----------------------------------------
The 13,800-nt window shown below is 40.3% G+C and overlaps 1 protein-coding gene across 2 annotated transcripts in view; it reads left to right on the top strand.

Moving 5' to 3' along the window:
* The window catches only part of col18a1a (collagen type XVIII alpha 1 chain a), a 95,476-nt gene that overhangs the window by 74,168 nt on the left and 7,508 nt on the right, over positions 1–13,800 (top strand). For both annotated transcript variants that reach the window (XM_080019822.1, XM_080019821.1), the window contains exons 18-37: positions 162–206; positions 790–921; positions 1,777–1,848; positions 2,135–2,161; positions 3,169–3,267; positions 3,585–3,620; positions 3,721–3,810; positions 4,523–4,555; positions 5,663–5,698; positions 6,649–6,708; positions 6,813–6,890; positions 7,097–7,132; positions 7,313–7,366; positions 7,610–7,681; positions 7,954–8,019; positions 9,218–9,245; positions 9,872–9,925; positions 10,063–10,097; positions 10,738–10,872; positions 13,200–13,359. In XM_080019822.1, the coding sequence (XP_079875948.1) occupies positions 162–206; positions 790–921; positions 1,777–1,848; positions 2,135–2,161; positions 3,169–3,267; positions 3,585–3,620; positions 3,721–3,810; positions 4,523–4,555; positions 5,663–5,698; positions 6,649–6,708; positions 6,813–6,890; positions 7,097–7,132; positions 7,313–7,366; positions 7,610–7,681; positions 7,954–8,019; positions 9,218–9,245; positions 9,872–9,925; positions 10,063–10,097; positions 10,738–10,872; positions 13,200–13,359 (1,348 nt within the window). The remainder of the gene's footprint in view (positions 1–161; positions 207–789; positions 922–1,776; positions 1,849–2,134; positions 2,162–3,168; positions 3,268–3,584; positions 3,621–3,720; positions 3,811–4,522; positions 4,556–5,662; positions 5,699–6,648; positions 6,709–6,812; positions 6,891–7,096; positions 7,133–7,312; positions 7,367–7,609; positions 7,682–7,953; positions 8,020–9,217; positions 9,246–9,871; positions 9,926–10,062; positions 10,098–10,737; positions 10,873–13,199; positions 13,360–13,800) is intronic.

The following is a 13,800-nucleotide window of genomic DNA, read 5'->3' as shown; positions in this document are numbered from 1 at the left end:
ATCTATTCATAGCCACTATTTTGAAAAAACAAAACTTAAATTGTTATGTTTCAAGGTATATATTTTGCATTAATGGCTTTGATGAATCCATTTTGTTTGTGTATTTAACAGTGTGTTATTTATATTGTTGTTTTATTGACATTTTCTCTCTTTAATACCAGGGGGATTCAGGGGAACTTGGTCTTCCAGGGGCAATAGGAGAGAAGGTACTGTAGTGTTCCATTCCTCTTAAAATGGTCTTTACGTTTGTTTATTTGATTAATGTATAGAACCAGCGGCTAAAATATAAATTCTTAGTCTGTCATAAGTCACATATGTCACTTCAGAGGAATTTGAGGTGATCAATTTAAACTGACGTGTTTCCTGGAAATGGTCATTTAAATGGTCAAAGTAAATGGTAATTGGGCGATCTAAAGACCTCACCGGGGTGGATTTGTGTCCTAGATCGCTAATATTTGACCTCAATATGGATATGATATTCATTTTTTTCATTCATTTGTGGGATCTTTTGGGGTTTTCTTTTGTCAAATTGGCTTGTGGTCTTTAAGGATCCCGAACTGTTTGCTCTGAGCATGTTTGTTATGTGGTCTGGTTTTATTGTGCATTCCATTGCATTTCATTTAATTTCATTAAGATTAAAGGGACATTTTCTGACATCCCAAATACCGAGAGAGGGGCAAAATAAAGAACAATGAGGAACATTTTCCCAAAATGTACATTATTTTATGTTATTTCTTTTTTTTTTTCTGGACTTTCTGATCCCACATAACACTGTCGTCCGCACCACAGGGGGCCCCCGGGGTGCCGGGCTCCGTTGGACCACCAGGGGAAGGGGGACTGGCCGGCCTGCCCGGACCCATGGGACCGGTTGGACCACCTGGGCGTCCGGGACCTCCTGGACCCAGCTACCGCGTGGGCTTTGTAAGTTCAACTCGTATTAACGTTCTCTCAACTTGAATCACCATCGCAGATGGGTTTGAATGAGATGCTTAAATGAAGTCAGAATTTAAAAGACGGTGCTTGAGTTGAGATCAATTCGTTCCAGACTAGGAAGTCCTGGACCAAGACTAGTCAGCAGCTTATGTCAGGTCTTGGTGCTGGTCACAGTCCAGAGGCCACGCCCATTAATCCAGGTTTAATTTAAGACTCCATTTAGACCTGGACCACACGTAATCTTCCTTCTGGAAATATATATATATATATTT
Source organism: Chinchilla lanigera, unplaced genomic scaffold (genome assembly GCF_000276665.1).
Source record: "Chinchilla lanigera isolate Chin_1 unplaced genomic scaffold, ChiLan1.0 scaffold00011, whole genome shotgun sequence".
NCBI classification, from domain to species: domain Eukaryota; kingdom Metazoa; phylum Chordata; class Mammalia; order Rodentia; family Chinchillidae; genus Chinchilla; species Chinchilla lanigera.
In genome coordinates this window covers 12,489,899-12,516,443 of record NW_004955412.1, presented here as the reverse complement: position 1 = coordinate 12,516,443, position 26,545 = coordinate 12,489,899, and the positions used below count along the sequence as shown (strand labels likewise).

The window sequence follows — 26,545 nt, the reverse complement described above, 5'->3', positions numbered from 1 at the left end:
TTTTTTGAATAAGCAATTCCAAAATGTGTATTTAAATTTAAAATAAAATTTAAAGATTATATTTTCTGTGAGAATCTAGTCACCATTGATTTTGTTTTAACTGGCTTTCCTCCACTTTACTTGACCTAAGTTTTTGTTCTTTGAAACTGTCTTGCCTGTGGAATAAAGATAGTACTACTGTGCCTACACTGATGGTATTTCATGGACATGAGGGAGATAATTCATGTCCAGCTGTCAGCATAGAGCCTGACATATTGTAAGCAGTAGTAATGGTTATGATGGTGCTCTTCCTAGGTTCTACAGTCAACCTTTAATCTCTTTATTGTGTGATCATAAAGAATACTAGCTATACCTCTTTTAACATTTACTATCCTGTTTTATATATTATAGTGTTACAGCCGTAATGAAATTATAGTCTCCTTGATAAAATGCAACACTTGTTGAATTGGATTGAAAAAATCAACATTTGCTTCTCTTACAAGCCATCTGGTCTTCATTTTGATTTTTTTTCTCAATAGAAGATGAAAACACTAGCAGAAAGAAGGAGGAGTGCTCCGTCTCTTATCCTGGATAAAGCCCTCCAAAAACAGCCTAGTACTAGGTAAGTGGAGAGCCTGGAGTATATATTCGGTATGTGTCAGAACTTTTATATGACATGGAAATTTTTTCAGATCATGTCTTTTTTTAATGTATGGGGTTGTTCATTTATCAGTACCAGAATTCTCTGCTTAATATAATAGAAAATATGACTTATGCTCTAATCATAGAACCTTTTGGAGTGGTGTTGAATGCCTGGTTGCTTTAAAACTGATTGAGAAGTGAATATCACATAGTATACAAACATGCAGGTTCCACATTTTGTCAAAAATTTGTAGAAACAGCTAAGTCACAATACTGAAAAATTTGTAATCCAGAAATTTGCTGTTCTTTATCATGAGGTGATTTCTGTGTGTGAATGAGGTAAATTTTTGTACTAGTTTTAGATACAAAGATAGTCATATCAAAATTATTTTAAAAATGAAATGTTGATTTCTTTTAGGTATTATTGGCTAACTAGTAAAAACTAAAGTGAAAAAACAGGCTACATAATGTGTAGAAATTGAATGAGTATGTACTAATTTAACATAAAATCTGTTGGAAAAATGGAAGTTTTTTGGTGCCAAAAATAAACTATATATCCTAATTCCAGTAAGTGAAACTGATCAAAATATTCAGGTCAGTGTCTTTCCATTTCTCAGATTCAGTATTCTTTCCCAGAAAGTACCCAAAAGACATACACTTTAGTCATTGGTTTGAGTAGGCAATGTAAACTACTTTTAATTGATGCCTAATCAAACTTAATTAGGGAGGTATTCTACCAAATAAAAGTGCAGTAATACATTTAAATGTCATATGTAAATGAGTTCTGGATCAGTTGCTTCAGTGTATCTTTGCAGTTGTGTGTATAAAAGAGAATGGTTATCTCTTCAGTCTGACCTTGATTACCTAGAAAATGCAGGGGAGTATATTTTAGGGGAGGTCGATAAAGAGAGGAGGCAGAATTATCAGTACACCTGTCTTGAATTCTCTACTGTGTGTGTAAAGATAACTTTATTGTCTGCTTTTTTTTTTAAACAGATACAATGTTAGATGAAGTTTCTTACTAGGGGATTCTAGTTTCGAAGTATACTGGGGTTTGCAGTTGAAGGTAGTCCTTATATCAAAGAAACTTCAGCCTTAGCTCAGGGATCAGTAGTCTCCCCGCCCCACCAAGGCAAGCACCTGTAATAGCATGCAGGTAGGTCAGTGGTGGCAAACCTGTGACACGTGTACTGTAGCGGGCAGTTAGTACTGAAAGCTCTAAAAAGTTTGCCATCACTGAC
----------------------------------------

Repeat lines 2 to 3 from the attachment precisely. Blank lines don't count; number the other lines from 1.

Moving 5' to 3' along the window:
* The window catches only part of col18a1a (collagen type XVIII alpha 1 chain a), a 95,476-nt gene that overhangs the window by 74,168 nt on the left and 7,508 nt on the right, over positions 1–13,800 (top strand). For both annotated transcript variants that reach the window (XM_080019822.1, XM_080019821.1), the window contains exons 18-37: positions 162–206; positions 790–921; positions 1,777–1,848; positions 2,135–2,161; positions 3,169–3,267; positions 3,585–3,620; positions 3,721–3,810; positions 4,523–4,555; positions 5,663–5,698; positions 6,649–6,708; positions 6,813–6,890; positions 7,097–7,132; positions 7,313–7,366; positions 7,610–7,681; positions 7,954–8,019; positions 9,218–9,245; positions 9,872–9,925; positions 10,063–10,097; positions 10,738–10,872; positions 13,200–13,359. In XM_080019822.1, the coding sequence (XP_079875948.1) occupies positions 162–206; positions 790–921; positions 1,777–1,848; positions 2,135–2,161; positions 3,169–3,267; positions 3,585–3,620; positions 3,721–3,810; positions 4,523–4,555; positions 5,663–5,698; positions 6,649–6,708; positions 6,813–6,890; positions 7,097–7,132; positions 7,313–7,366; positions 7,610–7,681; positions 7,954–8,019; positions 9,218–9,245; positions 9,872–9,925; positions 10,063–10,097; positions 10,738–10,872; positions 13,200–13,359 (1,348 nt within the window). The remainder of the gene's footprint in view (positions 1–161; positions 207–789; positions 922–1,776; positions 1,849–2,134; positions 2,162–3,168; positions 3,268–3,584; positions 3,621–3,720; positions 3,811–4,522; positions 4,556–5,662; positions 5,699–6,648; positions 6,709–6,812; positions 6,891–7,096; positions 7,133–7,312; positions 7,367–7,609; positions 7,682–7,953; positions 8,020–9,217; positions 9,246–9,871; positions 9,926–10,062; positions 10,098–10,737; positions 10,873–13,199; positions 13,360–13,800) is intronic.